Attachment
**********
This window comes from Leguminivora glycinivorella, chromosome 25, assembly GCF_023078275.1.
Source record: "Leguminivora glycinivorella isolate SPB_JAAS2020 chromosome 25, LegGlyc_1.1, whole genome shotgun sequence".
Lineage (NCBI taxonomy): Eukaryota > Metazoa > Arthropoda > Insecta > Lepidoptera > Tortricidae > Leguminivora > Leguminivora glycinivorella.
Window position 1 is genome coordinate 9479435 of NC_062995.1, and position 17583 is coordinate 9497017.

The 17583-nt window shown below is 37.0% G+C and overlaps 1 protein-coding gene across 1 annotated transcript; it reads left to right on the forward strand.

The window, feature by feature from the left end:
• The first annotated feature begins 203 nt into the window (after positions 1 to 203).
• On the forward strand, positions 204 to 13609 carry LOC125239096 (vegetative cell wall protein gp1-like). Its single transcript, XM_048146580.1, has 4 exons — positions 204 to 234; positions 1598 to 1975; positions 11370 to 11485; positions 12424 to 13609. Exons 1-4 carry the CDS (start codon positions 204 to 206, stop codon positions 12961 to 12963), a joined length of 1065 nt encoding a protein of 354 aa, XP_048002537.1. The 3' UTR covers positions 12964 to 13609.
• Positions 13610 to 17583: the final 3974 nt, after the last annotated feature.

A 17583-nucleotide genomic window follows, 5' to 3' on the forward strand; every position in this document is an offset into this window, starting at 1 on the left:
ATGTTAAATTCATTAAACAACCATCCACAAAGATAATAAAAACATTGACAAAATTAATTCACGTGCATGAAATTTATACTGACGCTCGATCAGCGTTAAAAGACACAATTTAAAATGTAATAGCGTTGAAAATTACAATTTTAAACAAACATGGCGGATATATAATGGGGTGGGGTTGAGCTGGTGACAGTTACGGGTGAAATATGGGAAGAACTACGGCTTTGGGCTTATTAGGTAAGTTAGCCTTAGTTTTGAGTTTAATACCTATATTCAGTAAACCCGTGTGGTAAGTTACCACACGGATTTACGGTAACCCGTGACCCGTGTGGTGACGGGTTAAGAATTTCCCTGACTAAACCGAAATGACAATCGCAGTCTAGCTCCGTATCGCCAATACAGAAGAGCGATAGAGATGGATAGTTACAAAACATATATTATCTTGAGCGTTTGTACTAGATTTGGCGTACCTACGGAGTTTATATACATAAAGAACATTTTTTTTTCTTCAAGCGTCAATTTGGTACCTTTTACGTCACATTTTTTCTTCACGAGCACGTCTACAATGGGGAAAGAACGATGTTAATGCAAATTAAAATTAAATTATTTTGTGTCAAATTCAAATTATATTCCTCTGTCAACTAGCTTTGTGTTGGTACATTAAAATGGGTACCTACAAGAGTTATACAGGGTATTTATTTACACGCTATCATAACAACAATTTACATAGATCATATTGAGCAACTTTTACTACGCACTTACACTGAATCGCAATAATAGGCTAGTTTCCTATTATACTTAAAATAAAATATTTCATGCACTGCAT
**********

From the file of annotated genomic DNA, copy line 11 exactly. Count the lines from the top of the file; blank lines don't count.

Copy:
ATGTTAAATTCATTAAACAACCATCCACAAAGATAATAAAAACATTGACAAAATTAATTCACGTGCATGAAATTTATACTGACGCTCGATCAGCGTTAAAAGACACAATTTAAAATGTAATAGCGTTGAAAATTACAATTTTAAACAAACATGGCGGATATATAATGGGGTGGGGTTGAGCTGGTGACAGTTACGGGTGAAATATGGGAAGAACTACGGCTTTGGGCTTATTAGGTAAGTTAGCCTTAGTTTTGAGTTTAATACCTATATTCAGTAAACCCGTGTGGTAAGTTACCACACGGATTTACGGTAACCCGTGACCCGTGTGGTGACGGGTTAAGAATTTCCCTGACTAAACCGAAATGACAATCGCAGTCTAGCTCCGTATCGCCAATACAGAAGAGCGATAGAGATGGATAGTTACAAAACATATATTATCTTGAGCGTTTGTACTAGATTTGGCGTACCTACGGAGTTTATATACATAAAGAACATTTTTTTTTCTTCAAGCGTCAATTTGGTACCTTTTACGTCACATTTTTTCTTCACGAGCACGTCTACAATGGGGAAAGAACGATGTTAATGCAAATTAAAATTAAATTATTTTGTGTCAAATTCAAATTATATTCCTCTGTCAACTAGCTTTGTGTTGGTACATTAAAATGGGTACCTACAAGAGTTATACAGGGTATTTATTTACACGCTATCATAACAACAATTTACATAGATCATATTGAGCAACTTTTACTACGCACTTACACTGAATCGCAATAATAGGCTAGTTTCCTATTATACTTAAAATAAAATATTTCATGCACTGCAT